OPINIONS LAST UPDATED : 19 OCTOBER
Birmingham School of Media lecturer, Dr Gemma Commane, comments on the news of actress Keira Knightley banning her daughter from watching some Disney films.
No media text has ever been neutral, not even a Disney film. Media texts are invested in meaning and these meanings reflect the society in which they emerge from.
Keira Knightley has pointed out important issues with the messages in some Disney films. She has provided interesting and relevant interpretations around women’s lack of voice, authority and power. These ‘ideals’ do not relate to everyone’s lived experiences.
Cuteness and nostalgia have always been used as tools to circulate dominant ideals about gender, what girls and boys can aspire to be, and what love is supposed to ‘look like’ (pretty, heterosexual, and other ideological trappings).
Although the films Knightley has banned her daughter from watching might be seen as ‘fun’ or ‘innocent’; they still contain subtle messages that bind gender norms together and only offer socially sanctioned narratives for aspiration, love and possibilities (i.e. success and happiness are only tied to marriage and a woman needing to be ‘saved’ in the classic animations: Cinderella, Snow White and Sleeping Beauty). We can still love these films and feel pleasure when watching them but thinking critically about them too is something Knightley reminds us to do.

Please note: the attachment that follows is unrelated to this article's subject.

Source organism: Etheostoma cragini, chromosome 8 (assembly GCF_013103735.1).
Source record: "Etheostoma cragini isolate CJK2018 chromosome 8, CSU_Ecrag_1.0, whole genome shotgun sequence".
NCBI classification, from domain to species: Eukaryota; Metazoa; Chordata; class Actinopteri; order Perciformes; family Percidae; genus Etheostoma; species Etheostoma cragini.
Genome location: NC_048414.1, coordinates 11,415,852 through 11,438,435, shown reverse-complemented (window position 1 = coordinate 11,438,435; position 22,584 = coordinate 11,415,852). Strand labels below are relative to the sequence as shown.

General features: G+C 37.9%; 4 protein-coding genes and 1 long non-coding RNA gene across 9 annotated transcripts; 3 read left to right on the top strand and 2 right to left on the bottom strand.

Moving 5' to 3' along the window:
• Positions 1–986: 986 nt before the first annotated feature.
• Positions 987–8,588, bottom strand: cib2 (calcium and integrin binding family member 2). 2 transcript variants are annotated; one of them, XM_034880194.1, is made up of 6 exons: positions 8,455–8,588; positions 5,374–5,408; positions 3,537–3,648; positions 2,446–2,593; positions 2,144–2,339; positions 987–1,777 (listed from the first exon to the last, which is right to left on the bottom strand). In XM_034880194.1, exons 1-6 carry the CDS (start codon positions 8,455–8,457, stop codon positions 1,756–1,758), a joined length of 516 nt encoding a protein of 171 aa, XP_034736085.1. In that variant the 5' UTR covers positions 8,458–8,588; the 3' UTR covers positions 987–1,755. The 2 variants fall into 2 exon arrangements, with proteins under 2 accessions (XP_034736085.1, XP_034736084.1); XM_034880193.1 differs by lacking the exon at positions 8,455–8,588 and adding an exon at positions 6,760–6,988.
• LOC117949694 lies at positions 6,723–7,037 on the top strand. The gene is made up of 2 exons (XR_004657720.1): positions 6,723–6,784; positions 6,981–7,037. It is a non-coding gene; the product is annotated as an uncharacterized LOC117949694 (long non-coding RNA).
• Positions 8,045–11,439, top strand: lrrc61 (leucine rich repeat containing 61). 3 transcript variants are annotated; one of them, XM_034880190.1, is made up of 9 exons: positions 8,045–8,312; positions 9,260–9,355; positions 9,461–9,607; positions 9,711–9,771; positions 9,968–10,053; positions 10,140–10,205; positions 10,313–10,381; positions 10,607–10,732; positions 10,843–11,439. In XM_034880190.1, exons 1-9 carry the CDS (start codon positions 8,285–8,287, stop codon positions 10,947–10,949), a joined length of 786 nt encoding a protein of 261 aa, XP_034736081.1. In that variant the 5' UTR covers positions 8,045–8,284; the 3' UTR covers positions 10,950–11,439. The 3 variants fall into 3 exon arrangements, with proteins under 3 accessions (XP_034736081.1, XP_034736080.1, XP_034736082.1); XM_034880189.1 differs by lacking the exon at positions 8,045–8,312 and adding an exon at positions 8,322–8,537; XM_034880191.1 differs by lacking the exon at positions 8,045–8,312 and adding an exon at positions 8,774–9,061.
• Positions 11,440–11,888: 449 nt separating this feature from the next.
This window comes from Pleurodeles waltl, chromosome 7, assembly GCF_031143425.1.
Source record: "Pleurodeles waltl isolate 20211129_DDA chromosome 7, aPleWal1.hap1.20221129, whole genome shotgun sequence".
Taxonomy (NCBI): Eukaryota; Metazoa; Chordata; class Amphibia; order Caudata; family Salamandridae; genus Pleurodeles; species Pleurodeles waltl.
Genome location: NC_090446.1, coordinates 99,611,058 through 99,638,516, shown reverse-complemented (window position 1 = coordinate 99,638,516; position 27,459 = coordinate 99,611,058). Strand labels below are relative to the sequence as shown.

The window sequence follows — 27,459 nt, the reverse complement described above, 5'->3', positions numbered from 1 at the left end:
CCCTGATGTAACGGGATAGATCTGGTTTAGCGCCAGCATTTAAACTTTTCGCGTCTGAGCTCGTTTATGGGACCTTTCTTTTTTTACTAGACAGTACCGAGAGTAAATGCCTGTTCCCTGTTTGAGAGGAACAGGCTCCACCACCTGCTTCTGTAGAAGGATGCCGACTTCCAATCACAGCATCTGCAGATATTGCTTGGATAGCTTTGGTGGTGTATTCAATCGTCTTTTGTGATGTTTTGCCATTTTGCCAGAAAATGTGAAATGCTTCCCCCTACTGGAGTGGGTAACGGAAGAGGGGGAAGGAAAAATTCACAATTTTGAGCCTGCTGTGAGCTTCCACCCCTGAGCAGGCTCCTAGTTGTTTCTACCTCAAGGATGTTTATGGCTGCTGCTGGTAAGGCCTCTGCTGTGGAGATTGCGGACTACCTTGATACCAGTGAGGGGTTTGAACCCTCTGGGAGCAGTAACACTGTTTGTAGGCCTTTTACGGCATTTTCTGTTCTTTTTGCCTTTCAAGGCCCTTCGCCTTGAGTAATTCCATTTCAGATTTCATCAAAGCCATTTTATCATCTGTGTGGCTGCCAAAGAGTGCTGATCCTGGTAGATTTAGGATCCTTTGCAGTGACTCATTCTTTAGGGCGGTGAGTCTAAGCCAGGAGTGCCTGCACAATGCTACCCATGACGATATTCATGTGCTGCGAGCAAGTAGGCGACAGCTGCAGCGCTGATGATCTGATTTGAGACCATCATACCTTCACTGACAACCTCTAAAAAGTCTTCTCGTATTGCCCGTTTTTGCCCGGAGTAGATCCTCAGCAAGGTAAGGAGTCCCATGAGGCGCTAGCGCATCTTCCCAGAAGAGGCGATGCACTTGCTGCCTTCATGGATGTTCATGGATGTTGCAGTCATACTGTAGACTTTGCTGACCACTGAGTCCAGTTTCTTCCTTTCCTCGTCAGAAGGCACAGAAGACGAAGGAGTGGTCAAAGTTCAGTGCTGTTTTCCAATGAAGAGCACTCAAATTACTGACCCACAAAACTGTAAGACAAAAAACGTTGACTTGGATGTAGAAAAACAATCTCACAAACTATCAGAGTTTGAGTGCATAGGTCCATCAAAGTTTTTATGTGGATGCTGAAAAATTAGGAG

Over the past several years, we have seen a move by Disney to address gendered and racial disparities in their films. This move reflects audience expectations, shifting political beliefs and new social movements. Disney needs to still make a profit, so they have reacted to audience demand (i.e. Disney’s ‘audience’ is not just children). Strong girls take the lead in Moana and Brave, alternative forms of family are presented in Finding Nemo, and there are rumours of a same sex romance for Queen Elsa in the sequel of Frozen. Even in Maleficent, the kiss that wakes Aurora is from Maleficent herself and not a prince. True love is motherly, and romance is not the goal of the story. Aurora rules over both kingdoms, showing that ‘unity’ doesn’t necessarily mean unity in marriage or a man negotiating peace between two fighting kingdoms.
New daring themes are present in Hocus Pocus and the All-New Sequel, which contains a queer and racially diverse storyline. These are brilliant developments, but they also point to savvy marketing and appeal (i.e. capitalist moneymaking, rather than wider social change). Diversity in film doesn’t mean diversity or change in the political spheres.
Having honest and open discussion gives space for children, families and friends to talk about issues affecting them. But at the same time, if someone chooses to want to be a princess then let them be one. Imagination is a powerful tool, and it doesn’t mean that the person imagining is a passive pawn.